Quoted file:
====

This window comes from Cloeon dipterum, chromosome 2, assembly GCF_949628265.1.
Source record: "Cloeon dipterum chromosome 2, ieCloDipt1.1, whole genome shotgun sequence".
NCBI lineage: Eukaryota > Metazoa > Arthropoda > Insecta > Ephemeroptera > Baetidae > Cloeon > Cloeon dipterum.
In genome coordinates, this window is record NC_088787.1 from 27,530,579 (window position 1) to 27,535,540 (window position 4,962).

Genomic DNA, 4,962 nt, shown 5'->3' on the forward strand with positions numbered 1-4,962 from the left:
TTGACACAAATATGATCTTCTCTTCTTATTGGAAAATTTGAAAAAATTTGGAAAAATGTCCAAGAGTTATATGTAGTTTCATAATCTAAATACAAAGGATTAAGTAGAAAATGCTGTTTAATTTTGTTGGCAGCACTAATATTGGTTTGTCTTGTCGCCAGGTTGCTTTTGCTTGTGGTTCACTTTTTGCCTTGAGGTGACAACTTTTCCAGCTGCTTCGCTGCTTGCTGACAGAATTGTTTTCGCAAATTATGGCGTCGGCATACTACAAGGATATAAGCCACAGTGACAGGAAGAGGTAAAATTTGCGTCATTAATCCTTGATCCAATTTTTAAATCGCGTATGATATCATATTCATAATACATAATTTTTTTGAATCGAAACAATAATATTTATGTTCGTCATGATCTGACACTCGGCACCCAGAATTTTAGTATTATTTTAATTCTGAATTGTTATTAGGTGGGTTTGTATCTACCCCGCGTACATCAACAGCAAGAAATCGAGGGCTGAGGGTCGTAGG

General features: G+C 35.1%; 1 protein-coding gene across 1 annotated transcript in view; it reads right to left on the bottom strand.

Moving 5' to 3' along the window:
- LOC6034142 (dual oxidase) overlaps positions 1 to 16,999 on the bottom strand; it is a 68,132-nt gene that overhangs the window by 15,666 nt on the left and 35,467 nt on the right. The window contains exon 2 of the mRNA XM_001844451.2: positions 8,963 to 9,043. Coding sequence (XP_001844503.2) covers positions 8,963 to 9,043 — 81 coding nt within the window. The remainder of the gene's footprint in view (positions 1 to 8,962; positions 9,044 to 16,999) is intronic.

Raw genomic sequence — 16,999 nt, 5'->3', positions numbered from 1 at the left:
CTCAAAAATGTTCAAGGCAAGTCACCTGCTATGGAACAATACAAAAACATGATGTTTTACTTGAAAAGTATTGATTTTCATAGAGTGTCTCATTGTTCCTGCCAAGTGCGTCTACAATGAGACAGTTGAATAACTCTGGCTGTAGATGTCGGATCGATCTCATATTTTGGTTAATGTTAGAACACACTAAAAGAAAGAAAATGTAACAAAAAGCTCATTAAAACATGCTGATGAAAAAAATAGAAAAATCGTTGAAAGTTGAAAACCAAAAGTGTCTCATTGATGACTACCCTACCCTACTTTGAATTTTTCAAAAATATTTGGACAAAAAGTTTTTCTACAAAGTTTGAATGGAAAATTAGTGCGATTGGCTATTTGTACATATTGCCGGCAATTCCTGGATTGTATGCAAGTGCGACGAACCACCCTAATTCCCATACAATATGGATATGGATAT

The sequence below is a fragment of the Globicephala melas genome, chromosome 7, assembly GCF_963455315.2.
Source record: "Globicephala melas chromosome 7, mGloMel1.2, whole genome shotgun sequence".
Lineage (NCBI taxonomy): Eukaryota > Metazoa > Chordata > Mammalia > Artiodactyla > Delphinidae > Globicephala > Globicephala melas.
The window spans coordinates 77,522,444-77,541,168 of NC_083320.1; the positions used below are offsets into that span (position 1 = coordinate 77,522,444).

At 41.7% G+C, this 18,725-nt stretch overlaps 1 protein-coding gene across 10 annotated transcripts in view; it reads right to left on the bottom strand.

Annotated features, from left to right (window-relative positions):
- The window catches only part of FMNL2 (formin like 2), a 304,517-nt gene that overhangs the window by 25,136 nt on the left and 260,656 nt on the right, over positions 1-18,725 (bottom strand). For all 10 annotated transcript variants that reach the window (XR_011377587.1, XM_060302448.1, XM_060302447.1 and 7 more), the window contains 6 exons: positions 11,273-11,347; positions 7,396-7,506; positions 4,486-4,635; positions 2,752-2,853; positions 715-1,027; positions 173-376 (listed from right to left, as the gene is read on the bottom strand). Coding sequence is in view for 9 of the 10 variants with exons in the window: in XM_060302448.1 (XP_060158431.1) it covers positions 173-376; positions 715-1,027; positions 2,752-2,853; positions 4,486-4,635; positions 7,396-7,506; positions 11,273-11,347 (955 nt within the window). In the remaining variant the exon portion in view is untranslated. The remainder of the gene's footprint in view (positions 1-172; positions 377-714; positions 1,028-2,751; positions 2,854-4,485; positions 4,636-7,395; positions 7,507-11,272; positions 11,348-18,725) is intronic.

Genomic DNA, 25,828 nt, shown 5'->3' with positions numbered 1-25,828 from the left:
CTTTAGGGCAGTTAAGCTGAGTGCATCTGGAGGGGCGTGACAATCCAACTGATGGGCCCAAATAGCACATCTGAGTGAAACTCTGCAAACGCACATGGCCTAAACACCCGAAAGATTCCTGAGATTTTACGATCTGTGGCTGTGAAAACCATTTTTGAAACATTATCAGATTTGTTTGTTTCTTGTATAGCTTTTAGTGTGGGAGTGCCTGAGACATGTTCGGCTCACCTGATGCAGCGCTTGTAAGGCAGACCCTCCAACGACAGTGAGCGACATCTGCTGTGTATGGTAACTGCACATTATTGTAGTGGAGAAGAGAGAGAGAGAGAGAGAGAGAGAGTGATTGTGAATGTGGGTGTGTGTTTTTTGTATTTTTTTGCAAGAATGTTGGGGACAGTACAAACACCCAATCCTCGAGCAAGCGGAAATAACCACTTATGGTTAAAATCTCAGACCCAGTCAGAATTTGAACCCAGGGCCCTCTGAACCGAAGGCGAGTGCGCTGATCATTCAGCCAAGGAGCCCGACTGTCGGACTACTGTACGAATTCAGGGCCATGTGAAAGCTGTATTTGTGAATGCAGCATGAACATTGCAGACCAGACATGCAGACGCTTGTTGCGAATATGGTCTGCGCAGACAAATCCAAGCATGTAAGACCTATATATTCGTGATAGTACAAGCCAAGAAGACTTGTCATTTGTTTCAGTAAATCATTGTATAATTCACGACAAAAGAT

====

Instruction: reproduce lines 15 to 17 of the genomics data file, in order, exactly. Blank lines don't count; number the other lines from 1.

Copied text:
The window spans coordinates 77,522,444-77,541,168 of NC_083320.1; the positions used below are offsets into that span (position 1 = coordinate 77,522,444).

At 41.7% G+C, this 18,725-nt stretch overlaps 1 protein-coding gene across 10 annotated transcripts in view; it reads right to left on the bottom strand.

Annotated features, from left to right (window-relative positions):